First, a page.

Procter & Gamble Co., activist investor Nelson Peltz expected to enter snake pit, CNBC reports

CINCINNATI -- After a costly, monthslong proxy fight, activist investor Nelson Peltz is expected to enter the "snake pit" with the Procter & Gamble Co., CNBC reports.

That's the name for the nasty process of checking each contested vote. 

P&G announced last week it had beaten Peltz in the most expensive proxy battle in American history, according to a preliminary count. Peltz said he thought it was too close to call.

RELATED: P&G tells Peltz he's a loser (pending final confirmation)

Peltz's Trian Fund Management L.P. claimed an "overly complex organizational structure" stymied growth and discouraged innovation at the Cincinnati-based maker of Tide detergent, Pampers diapers, Gillette razors and Crest toothpaste.

P&G claimed Peltz had a "fundamental misunderstanding" about how the company has changed in the last five years, during which a massive restructuring prepared the company for a new wave of sustainable growth.

The three-month battle cost at least $65 million.

At the very least, P&G wasn't given a mandate.

The company’s inspector of elections, Wilmington, Delaware-based IVS Associates Inc., will make its own estimates. Then the two sides will move into the "review and challenge" phase. IVS is expected to spend "multiple weeks" certifying results, P&G spokeswoman Jennifer Corso said.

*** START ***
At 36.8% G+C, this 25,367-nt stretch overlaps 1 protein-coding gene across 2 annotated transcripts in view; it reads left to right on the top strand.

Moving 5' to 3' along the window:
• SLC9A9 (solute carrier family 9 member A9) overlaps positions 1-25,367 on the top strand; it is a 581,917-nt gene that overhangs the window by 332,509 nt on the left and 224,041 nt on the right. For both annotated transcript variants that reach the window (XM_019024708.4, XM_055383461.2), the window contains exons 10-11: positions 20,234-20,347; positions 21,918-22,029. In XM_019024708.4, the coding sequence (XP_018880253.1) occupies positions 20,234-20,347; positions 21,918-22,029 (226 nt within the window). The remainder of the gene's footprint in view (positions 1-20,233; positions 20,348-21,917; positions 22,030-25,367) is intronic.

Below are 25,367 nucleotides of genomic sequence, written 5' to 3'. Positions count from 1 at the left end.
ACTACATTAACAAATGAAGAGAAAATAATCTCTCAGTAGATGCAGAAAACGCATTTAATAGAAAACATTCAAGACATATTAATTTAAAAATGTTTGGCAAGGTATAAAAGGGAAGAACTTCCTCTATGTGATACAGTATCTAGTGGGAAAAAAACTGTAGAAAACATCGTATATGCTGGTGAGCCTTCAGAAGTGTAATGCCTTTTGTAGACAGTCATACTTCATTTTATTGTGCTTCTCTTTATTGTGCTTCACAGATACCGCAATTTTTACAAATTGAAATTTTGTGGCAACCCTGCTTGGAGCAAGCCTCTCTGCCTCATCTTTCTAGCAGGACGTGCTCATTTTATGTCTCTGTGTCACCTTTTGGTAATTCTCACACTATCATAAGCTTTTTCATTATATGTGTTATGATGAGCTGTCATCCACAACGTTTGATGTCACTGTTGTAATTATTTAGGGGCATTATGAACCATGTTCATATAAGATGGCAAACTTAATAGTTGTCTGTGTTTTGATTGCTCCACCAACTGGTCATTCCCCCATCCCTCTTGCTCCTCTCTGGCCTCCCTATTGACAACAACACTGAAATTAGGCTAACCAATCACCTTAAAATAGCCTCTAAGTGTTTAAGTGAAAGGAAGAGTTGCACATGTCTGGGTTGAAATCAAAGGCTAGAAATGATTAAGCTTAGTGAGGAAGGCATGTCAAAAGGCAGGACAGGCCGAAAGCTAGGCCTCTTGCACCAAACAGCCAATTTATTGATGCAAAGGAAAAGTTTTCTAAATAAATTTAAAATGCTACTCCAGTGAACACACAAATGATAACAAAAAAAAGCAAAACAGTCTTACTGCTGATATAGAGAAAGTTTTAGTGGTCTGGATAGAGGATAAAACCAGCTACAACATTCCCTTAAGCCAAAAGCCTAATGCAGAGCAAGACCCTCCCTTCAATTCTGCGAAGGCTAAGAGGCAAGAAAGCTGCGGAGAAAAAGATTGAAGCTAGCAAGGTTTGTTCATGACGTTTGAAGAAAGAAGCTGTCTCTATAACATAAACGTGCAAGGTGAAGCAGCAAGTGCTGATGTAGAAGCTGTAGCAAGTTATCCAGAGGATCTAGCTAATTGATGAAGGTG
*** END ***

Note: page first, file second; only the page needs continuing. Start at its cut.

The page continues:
As for the "snake pit" term?

"You're talking about the end stage of an election campaign, where the parties haven't kissed and made up," Bruce Goldfarb, founder and chief executive of Okapi Partners, told CNBC. "There's a little bit of venom to the process."

It's rare for a proxy fight to reach that stage, CNBC reported -- only a few each year. Hewlett-Packard's takeover of Compaq Computers went to the snake pit in 2002.

And it's even rarer for a recount to change the results.

Meanwhile, Peltz called on P&G to "magnanimously" invite him onto its board. Both he and P&G CEO David Taylor promised to work together.

"We really do respect all our shareholders," Taylor said last week. "So, I will visit him. We’ll have the appropriate interactions and to the extent he’s got ideas that’ll help us we will move forward."

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This story contains prior reporting by WCPO's Dan Monk.

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